Sermon by Haydon Wilcox 30.01.2022

Sermon by Haydon Wilcox

Sunday 30th January 2022

 

I still have my crib set up at home and a candle has been burning before it each evening.  It’s not that I have forgotten or can’t be bothered to put it away but because we are still in the season of Epiphany, which formally ends at Candlemas.  The 2nd of February is the actual day but because you’ll not be having a service on Tuesday, we are allowed to transfer the festival to this Sunday.

 

But what is Candlemas and why is it so significant?  Well traditionally Candlemas has been the day when all the candles in the church are blessed.  Blessed because they are set apart to be throughout the year symbols of God’s light, revealed in Christ, who in scripture is called the light of the world.  So, if you were to attend evensong on 2nd February, say in a Cathedral, out will come all the newly purchased candles to be used for the year ahead and they will be blessed.

 

Of course,  the real meaning of Candlemas is based upon our gospel reading when Mary and Joseph take their baby son to the temple in Jerusalem to make the act of purification and to offer a sacrifice of thanksgiving as they present their first-born son to God.  The sacrifice of a pair of doves reveals how poor they are because this is the humblest of offerings. During a very special but ordinary custom, something happens that confirms how significant their son is.

 

They have an encounter in the temple courts with Simeon, an old devout and righteous man, who led by the Holy Spirit, takes Jesus in his arms, and make a prophecy concerning him. He is claiming Jesus to be the Messiah, the bearer of salvation and a light not only to the Jewish national but to the people of the whole world. 

 

When he hands Jesus back to Mary, he quietly reminds her that the child will know suffering, that his life will divide and reveal people for who they are and that Mary will know pain, like a sword,  piercing her soul because of all that will happen to him.

Indeed, Simeon’s message that Jesus is the light of the world is both a sweet but a bitter one.

No sooner have Jesus’ parents experienced all this, another person, Anna, also of a great age but again a devote religious woman, known and respected by many as a prophet, praises God and proclaims that the child, Jesus, will be the redemption of the people.

For Mary and Joseph, it must have seemed that so many strange and wonderful things had happened since their child had been conceived.  

 

They knew he was a child with a vocation to serve God but their role, like all parents was as the story reminds us, was to help him to grow, become strong and to learn wisdom and to help him to know that God had something special for him to do.

Candlemas reminds us of the promise that Jesus is the light of the world.  And when we blew out our candles this morning after the gospel reading it marked the end of the season of light.  That season started on the 1st November when we celebrated All Saint’s Day and then the next day All Soul’s Day.  Those of you who attended at that time the Commemorative Service I held know how this altar was filled with the light of dozens of candles.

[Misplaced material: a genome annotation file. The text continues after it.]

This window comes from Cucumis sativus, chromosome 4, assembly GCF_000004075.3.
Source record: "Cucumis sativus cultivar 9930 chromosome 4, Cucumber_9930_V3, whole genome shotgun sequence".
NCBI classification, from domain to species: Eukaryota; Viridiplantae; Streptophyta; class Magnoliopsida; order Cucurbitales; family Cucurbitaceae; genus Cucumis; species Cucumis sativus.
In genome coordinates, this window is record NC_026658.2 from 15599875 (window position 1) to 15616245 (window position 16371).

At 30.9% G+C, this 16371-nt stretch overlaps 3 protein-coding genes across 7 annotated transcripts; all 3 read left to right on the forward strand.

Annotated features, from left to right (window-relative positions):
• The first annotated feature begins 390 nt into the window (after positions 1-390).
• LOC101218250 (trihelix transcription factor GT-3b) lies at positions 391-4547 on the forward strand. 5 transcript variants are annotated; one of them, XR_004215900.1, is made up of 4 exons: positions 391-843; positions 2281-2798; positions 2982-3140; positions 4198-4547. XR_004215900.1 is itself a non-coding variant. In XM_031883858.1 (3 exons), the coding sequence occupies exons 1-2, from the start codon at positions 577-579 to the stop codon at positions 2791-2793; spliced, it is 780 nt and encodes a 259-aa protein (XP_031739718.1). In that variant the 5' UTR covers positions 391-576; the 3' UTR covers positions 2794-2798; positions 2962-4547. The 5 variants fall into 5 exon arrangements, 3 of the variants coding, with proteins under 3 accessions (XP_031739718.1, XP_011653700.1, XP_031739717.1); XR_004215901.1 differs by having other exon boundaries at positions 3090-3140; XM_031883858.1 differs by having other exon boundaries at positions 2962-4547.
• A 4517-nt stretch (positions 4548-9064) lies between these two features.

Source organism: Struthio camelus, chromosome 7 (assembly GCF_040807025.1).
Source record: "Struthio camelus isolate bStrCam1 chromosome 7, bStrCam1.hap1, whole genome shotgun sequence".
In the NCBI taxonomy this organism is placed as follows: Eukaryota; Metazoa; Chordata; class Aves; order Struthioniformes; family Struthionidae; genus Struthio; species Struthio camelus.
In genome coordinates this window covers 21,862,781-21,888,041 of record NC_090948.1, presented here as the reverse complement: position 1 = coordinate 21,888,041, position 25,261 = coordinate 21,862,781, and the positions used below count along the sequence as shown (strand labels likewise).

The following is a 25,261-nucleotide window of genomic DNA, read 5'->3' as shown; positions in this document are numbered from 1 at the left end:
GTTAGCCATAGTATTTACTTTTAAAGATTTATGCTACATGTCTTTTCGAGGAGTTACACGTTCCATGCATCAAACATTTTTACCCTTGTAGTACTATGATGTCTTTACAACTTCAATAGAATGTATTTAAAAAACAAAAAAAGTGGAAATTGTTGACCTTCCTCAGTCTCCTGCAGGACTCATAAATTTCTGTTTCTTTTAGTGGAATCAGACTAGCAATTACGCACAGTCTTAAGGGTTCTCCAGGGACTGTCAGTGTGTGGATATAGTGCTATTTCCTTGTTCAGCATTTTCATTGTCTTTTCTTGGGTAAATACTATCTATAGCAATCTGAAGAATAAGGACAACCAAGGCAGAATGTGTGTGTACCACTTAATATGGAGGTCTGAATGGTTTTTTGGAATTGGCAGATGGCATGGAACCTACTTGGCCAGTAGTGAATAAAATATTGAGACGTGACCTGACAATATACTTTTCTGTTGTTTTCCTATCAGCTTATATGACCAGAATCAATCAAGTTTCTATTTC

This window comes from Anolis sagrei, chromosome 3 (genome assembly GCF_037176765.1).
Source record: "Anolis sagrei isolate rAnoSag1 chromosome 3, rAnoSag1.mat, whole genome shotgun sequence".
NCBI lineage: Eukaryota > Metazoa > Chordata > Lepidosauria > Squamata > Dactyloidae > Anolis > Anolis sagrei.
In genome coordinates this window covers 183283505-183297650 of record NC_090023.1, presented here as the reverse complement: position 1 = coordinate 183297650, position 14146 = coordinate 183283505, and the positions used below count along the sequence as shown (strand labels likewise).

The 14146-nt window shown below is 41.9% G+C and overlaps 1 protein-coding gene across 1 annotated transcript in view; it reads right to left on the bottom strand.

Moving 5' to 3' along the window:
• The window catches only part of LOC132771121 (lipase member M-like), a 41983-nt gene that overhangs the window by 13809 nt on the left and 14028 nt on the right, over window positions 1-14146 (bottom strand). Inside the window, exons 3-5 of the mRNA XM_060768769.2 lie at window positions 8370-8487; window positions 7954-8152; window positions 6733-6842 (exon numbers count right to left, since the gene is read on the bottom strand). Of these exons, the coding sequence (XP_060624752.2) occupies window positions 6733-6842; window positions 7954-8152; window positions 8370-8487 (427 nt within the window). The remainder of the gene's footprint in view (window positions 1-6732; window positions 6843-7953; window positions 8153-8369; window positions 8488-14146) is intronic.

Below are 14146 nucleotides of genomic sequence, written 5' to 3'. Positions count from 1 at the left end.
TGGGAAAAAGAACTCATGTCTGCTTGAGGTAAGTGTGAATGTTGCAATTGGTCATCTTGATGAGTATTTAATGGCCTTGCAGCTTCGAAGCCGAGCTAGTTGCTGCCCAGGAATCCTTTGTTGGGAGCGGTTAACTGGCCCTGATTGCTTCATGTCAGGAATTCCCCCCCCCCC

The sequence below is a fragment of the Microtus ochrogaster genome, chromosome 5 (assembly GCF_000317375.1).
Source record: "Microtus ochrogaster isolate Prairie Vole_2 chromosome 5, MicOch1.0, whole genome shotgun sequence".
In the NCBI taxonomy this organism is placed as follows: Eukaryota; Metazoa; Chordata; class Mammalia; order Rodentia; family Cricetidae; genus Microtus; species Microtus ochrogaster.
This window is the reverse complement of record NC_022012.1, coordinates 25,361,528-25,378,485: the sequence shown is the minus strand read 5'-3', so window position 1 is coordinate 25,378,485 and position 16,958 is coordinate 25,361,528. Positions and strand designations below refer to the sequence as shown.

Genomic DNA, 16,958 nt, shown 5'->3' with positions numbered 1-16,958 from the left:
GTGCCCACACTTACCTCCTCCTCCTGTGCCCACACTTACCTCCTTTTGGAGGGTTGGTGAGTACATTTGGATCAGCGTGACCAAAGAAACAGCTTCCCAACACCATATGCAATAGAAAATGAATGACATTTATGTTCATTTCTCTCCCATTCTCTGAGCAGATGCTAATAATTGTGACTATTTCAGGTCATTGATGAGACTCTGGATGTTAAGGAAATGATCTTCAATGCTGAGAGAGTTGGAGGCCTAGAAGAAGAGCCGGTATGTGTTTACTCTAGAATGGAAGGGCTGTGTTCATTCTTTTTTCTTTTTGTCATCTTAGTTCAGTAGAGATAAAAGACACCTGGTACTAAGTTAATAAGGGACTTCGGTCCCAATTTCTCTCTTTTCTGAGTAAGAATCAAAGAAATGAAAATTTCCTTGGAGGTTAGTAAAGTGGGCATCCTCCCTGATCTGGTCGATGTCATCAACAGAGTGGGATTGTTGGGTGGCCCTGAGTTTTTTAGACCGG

So, we remembered the light of Christ revealed in the saints and our loved ones.  We moved to Advent and lit the Advent Candles.  

 

Then we lit candles for Christingle and at Christmas and now the season of light ends, because we turn to Jesus’ ministry and his teaching, then the suffering of the cross, then the joy of the resurrection, then the stories of the birth and growth of the church, only to return, as the dark nights draw, in to remember Jesus the light that shines  in the darkness, which nothing will extinguish.

This wonderful liturgical movement.  This changing of season. This cycle of joy, hope, faith, suffering and love, greeting us each year and confirming in us the truth that in Jesus we have found life in all its fullness and that nothing can ever separate us now from the love of God.

In a world of paradox when there is potential war in the East of Europe, which could implode into the whole world rests in contrast to the concerns of historical gathering of parties in the Westminster village dominates the headlines.  The police investigations alone are to be more than a millions pounds! When the pandemic still rages around the world, fuel poverty is the prospect for many, financial struggle could grow for many, and the issues of climate change have moved back in the conversations of leaders and journalists: we realise that this world needs to know hope.  It is our role as Christians to show hope, to be a light in the darkness.  To show love, to show acts of generosity and support.  To pray committedly for peace and justice in this world.  To tell people about the teaching of Jesus and to reveal it as a church of welcome and safety, as a place where we can draw near to God and as a community that we can learn about Jesus.

So though at Candlemas we blow out the candles we hold, we should continue to shine as lights, so that our lives might reflect the glory of God.